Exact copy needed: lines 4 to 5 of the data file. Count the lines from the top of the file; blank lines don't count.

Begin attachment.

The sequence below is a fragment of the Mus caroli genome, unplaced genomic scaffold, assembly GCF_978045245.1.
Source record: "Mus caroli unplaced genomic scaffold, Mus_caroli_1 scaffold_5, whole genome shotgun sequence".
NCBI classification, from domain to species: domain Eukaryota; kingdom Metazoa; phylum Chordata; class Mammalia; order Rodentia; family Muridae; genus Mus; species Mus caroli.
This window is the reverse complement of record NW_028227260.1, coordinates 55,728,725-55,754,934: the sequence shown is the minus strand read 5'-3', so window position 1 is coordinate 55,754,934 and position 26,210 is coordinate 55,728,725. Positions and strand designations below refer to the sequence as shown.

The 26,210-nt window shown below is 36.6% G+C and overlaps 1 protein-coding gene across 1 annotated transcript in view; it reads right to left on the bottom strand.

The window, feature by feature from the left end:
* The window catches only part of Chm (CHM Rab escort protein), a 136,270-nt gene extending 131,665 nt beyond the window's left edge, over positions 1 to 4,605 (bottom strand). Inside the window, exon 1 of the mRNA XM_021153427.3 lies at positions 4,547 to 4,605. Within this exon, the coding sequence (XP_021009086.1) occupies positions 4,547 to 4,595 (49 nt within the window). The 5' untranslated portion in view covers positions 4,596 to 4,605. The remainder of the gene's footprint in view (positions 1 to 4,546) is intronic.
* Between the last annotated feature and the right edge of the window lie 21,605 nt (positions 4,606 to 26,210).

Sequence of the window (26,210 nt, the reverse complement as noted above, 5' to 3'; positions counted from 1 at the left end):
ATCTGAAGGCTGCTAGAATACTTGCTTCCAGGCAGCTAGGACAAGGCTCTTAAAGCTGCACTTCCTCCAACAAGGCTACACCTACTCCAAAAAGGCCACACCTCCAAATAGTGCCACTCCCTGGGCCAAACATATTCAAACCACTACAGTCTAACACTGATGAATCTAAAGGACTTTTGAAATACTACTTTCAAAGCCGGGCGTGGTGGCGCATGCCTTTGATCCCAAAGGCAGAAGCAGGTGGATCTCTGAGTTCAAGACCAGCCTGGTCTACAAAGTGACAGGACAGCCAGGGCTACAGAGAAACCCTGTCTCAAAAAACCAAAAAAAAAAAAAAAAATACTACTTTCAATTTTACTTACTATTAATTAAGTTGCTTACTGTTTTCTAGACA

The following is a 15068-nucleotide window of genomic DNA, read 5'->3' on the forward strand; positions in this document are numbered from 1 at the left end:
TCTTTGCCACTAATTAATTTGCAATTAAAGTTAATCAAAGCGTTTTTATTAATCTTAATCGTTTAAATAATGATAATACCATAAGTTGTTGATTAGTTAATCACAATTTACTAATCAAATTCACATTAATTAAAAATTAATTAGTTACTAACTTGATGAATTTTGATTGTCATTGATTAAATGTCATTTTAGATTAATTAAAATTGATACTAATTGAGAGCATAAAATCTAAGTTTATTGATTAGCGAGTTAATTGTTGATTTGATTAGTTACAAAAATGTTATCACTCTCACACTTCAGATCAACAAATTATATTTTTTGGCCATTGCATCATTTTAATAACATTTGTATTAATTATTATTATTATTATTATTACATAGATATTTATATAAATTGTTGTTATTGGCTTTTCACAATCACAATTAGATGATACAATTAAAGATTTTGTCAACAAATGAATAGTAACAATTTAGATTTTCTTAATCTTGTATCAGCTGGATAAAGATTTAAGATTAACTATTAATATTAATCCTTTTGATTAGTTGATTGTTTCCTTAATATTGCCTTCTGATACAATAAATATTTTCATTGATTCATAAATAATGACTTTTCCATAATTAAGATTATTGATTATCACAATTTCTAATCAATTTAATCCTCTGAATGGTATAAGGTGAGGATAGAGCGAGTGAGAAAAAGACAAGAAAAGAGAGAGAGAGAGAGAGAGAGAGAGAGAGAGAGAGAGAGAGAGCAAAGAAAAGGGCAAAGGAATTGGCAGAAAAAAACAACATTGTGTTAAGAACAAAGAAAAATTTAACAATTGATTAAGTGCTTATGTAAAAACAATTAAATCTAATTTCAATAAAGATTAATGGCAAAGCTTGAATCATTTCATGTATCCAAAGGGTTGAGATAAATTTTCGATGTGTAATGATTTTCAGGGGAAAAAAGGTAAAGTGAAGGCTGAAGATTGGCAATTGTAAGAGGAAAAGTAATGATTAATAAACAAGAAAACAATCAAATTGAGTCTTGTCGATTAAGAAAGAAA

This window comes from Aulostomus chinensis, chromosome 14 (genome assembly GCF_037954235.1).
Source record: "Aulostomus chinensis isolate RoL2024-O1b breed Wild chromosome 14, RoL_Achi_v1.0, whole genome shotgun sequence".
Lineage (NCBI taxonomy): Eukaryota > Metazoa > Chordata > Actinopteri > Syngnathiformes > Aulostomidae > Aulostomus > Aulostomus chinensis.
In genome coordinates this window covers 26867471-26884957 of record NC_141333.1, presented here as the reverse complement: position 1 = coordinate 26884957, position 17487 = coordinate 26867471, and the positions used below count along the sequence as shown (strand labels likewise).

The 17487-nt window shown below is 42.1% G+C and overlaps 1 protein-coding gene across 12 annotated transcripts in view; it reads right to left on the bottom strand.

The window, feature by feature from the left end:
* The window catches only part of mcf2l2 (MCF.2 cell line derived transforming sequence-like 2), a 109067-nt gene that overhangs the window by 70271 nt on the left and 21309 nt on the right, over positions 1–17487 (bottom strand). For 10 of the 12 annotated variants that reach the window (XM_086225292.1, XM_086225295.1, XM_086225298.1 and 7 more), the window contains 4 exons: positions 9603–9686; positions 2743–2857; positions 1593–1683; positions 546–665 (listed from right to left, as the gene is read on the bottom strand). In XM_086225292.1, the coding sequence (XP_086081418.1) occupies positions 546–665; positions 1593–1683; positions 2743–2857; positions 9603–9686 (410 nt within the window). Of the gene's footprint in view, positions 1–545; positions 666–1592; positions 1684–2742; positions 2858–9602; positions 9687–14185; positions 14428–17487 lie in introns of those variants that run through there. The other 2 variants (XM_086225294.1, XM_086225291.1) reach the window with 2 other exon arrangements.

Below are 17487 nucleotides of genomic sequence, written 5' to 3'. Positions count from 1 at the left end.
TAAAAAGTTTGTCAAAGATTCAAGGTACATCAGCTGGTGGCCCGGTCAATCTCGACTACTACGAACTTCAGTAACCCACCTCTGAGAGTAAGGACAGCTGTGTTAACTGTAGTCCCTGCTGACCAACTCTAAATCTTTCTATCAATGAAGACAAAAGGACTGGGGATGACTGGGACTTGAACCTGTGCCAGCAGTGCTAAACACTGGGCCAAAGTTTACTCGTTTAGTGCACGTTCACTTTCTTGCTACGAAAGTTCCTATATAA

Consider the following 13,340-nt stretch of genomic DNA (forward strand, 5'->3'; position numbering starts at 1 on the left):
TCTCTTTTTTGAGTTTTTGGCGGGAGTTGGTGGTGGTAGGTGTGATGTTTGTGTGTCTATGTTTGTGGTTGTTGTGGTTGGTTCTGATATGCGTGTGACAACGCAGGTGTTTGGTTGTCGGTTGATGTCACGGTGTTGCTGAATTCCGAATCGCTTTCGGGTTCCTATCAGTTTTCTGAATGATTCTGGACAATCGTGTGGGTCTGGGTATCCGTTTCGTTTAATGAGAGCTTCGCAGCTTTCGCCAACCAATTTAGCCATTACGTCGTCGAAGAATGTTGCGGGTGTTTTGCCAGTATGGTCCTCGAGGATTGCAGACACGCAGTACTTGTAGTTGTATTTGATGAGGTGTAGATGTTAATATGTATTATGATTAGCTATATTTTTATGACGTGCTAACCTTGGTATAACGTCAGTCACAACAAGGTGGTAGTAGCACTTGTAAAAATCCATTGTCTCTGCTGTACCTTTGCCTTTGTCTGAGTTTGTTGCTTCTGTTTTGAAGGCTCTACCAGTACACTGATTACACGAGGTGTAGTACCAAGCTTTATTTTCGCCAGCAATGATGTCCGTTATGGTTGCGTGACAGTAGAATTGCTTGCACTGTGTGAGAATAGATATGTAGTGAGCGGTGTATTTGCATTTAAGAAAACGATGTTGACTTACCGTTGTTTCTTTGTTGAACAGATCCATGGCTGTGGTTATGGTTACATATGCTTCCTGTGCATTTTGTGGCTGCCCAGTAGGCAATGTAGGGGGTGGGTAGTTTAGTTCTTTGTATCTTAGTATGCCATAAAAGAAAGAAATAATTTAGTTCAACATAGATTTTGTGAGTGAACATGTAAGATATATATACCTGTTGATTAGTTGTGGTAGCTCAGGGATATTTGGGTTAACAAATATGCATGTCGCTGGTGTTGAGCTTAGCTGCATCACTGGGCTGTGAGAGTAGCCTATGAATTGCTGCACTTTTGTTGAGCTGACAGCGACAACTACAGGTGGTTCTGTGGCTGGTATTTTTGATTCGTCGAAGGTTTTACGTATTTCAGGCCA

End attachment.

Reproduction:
This window is the reverse complement of record NW_028227260.1, coordinates 55,728,725-55,754,934: the sequence shown is the minus strand read 5'-3', so window position 1 is coordinate 55,754,934 and position 26,210 is coordinate 55,728,725. Positions and strand designations below refer to the sequence as shown.

The 26,210-nt window shown below is 36.6% G+C and overlaps 1 protein-coding gene across 1 annotated transcript in view; it reads right to left on the bottom strand.